It generally starts with prayer and "Om" chanting and progresses towards asanas adapted to the participant's needs. The session will end with pranayamas, mudras, and meditation techniques.



Ashtanga Yoga


Where does it come from?

As seen in our article about the limbs of yoga, Ashtanga Yoga comes from Patanjali's eight limbs. It is also called the "Yoga of Patanjali."


The word Ashtanga comes from the Sanskrit words "Ash," meaning "eight," and "Anga," meaning "limbs." This tradition is created exclusively by Maharshi Patanjali in his Yog Darshan.


What is the Ashtanga Yoga philosophy?

Ashtanga Yoga is about repeating the same sequence of postures over time and in different mental and physical conditions. That way, students learn acceptance and self-observation and slowly head towards unity or global consciousness.


It is believe by Ashtanga Yogis that it's a practice that allows students to observe the changes in their body and mind as they progress.


It comprises six series of postures, the first one being the easiest. Anyone who wants to start practicing Ashtanga Yoga has to begin with the primary series, even if they have years of experience in other types of yoga.


Who is the Ashtanga Yoga practice for?

Ashtanga is a dynamic type of yoga. It is suitable for people in good health who want a challenge in their practice.


It's not as accessible as Hatha Yoga. Still, it has various health benefits, including improving non-judgemental self-consciousness and mental clarity, reducing blood pressure, and relieving stress. It also enhances the strength and flexibility of the whole body.


How is an Ashtanga Yoga session?

As explained before, the practice of Ashtanga is about repeating a specific set of postures for a recommended six days/week frequency. It is better to practice in the early morning before the mind gets busy with other daily thinking.

Ashtanga Yoga, Primary series
Ashtanga Yoga, Primariy Series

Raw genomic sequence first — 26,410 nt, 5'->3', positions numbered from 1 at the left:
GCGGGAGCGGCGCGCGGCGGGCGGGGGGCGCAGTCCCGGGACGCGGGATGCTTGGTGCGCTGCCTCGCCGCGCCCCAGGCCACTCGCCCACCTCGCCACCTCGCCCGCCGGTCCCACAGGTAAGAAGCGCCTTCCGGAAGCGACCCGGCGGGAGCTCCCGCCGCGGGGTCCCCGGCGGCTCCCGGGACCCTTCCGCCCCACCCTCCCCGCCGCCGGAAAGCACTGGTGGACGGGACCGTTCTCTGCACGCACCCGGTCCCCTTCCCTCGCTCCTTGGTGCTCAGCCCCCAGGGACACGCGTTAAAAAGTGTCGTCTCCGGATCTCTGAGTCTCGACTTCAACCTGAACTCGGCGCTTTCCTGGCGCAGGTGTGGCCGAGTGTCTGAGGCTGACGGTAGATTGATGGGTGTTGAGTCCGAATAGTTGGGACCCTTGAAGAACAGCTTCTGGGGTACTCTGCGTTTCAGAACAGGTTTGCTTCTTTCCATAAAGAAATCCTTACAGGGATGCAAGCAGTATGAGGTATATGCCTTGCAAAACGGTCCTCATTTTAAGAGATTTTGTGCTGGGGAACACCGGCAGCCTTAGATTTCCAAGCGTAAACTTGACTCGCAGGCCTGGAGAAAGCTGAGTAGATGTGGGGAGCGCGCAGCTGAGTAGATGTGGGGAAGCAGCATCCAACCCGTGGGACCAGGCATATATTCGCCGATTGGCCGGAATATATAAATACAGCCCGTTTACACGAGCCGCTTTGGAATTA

The six series are composed of the same steps: 5 rounds of Sun Salutation A and B, standing postures, sitting postures, and advanced poses. The postures of a series are always the same and are linked fluidly through jumps and transitions.


The practice of Ashtanga Yoga focuses on synchronizing Ujjayi breathing with movement and uses a Drishti (or focal point) to fix the attention and improve concentration. It also uses body locks for stability in poses.


The Ashtanga Yoga student is encouraged to accept the condition in which he is in the moment of his practice and focus on giving the best of himself no matter how he feels.



To resume.


Hatha and Ashtanga Yoga are two different yogic traditions that have great importance in the yogic culture around the world.

Whereas Hatha Yoga is created by many sages, is accessible, and includes a variety of poses, Ashtanga Yoga is designed by Patanjali only and is more complex, specific, and dynamic.


At Japam Yog, we teach Hatha and Ashtanga Yoga. The classes are all done under the active supervision of our teacher. They include multiple feedbacks to ensure a safe practice.

We also provide Yoga Therapy and Medical Therapeutic Yoga for people with specific health conditions.

Don't hesitate to contact us if you have any questions or want to participate in one of our classes.